"If Vasalgel became popular and affordable enough to surpass female birth control, it would put the Religious Right’s opposition to contraception to the test."
If the Parsemus Foundation’s optimistic timeline for the release of Vasalgel holds true, we may be forced to confront these questions sooner than expected. In the meantime, men, prepare for the possibility that you may soon take over primary responsibility for contraception from your wife or girlfriend. The future of birth control is coming and soon it might be inside of you.
I really hope so.Source: holisticsexualhealth
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Congressional Hearing Slams Feasibility Of Asteroid Mining:
Two congressmen recently introduced the ASTEROIDS Act, which would grant property rights to companies seeking to mine the asteroid belt. Yesterday, the House Space Subcommittee held a hearing on the bill, where expert testimony bluntly told Congress the private sector is not up to the task of mining in space.
The American Space Technology for Exploring Resource Opportunities in Deep Space (ASTEROIDS) Act — also known as H.R. 5063 — was introduced this past July by Rep. Bill Posey (R-FL) and Rep. Derek Kilmer (D-WA). The two congressmen, both members of the House Science, Space and Technology Committee, declared in a joint statement that the bill would not only create more jobs but also safeguard America’s economic security:
"We may be many years away from successfully mining an asteroid, but the research to turn this from science fiction into reality is being done today," said Rep. Derek Kilmer.
"Businesses in Washington state and elsewhere are investing in this opportunity, but in order to grow and create more jobs they need greater certainty. That’s why I’m excited to introduce this bill with Representative Posey so we can help the United States access new supplies of critical rare metals while serving as a launch pad for a growing industry."
Currently, rare minerals used to manufacture a wide range of products are found in a small number of countries. This has left the United States dependent on foreign nations for these resources. The limited supply and high demand for these materials, alongside major advances in space technology and a deeper understanding of asteroids, has led a number of private sector investors to begin developing plans to identify and secure high-value minerals found on asteroids and transport them for use here on Earth.
The legislation has the support of several organizations and companies that comprise the “NewSpace community,” which is dedicated to promoting innovative commercial ventures as the primary means to expand our presence beyond the Earth. That includes two U.S. companies that are actively developing plans for asteroid mining: Deep Space Industries (DSI) and Planetary Resources.
The initiative has also been tentatively endorsed by the Planetary Society as a way to build an off-world infrastructure for space exploration, by making use of resources extracted and manufactured in space — what is known as “in situ resource utilization” (ISRU). At yesterday’s hearing, James F. Bell, the president of The Planetary Society and a professor in the School of Earth and Space Exploration at Arizona State University, testified that:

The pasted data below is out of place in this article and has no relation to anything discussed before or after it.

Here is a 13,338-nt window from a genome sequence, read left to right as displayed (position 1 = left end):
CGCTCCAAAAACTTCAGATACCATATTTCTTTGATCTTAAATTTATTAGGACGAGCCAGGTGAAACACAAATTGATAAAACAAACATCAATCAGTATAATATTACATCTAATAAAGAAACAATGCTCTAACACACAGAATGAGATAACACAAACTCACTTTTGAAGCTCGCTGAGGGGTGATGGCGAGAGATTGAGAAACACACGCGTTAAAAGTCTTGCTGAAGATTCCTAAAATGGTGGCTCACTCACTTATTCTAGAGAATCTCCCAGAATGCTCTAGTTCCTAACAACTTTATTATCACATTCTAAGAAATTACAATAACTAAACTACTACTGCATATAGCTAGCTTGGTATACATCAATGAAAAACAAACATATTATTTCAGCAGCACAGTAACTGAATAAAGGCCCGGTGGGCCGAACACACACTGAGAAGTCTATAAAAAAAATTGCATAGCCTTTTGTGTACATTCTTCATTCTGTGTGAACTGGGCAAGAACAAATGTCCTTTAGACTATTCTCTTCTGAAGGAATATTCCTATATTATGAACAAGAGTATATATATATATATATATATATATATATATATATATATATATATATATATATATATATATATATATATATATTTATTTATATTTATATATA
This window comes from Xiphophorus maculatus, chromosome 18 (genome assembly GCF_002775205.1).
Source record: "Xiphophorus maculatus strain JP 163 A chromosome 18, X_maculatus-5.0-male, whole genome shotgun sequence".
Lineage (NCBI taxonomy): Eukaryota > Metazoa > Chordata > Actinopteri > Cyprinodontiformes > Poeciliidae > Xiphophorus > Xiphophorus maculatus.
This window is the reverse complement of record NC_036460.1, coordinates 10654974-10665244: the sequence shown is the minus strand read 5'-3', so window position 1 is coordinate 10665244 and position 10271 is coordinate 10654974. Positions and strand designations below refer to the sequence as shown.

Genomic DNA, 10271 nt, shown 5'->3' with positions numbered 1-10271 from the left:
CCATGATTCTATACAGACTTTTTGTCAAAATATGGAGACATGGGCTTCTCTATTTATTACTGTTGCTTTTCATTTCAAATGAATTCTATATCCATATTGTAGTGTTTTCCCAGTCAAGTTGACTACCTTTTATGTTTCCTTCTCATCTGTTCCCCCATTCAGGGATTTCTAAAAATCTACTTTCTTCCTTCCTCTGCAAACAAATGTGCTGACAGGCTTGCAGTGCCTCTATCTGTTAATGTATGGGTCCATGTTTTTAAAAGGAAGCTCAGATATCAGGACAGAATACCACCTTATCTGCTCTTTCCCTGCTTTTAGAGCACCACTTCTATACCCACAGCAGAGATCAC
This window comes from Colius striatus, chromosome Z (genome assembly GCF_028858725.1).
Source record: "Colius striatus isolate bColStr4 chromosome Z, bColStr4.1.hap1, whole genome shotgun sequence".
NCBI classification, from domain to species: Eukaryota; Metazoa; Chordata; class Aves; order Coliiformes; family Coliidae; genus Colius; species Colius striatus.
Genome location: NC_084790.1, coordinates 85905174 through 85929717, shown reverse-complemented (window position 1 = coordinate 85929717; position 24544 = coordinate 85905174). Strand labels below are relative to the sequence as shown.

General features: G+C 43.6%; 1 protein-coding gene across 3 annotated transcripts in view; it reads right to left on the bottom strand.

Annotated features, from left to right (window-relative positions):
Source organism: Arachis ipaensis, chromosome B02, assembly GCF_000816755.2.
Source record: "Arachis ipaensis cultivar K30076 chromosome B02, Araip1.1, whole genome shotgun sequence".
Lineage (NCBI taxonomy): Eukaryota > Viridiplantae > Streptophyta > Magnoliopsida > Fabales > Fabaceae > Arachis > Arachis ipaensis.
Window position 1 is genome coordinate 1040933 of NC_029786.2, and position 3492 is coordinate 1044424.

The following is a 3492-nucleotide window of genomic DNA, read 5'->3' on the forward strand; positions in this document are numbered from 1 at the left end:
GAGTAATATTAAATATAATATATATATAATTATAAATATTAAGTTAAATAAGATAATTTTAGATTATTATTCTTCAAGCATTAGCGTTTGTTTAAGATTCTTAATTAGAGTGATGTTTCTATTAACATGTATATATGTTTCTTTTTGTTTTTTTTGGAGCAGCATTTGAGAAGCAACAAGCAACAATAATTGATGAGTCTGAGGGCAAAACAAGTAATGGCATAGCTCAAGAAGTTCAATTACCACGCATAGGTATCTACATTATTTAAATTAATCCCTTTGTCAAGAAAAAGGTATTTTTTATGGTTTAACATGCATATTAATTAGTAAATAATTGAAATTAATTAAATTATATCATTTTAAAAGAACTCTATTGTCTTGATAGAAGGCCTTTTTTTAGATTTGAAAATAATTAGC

The issue of resources on asteroids is particularly compelling, not only from the scientific perspective noted above, but also as we begin to imagine a future where humanity is moving outward beyond our home world, exploring and settling new frontiers in our solar system. Just like many of the settlers who moved to the American West in the 19th century, settlers moving outward from Earth in the 21st century and beyond will want to try to figure out how to “live off the land” as much as possible. Based on what we know now, there’s good reason to believe that asteroids could provide many of the raw natural resources that humans will need to live and work beyond Earth. Some are water-bearing (and thus, oxygen-bearing), others have significant concentrations of metals and silicates useful as building materials. Based on meteorite studies, some are even likely to contain significant amounts of precious metals. All of these attributes make asteroids potentially economically attractive targets for future resource extraction.
While the extraction of space-based resources from asteroids is certainly still many years away, The Planetary Society believes that it would be wise to start making the required investments in technology, infrastructure, and transportation systems required to study asteroids in the level of detail needed to make truly informed future decisions about their individual resource potential. As such, we support investments, through both commercial and governmental programs, in the kinds of technologies needed for the exploration and utilization of asteroids as contemplated in H.R. 5063.
The Long Road Ahead
The most detailed testimony at the hearing was also the most skeptical. Mark Sykes, the Director of the Planetary Science Institute and a co-investigator on the NASA Dawn mission to Vesta and Ceres, bluntly stated that, “The development of an NEO ISRU infrastructure is beyond the scope of private enterprise.”
Sykes believes that such an endeavor might one day be feasible, but not without first overcoming several hurdles that will likely require funding on a scale that could only be provided by the government. In fact, he reminds us, we’re not even sure about the precise composition of asteroids, which is crucial to planning mining operations:
We have some idea of their composition from remote spectroscopic observations and by picking up meteorites on the surface of the Earth and analyzing them. However, while spectra provide important clues to composition, they do not necessarily provide detailed information on bulk minerals comprising an asteroid. ….Likewise, meteorites represent only a small fraction of the mass of the asteroid entering the Earth’s atmosphere and do not necessarily present a complete picture of its composition.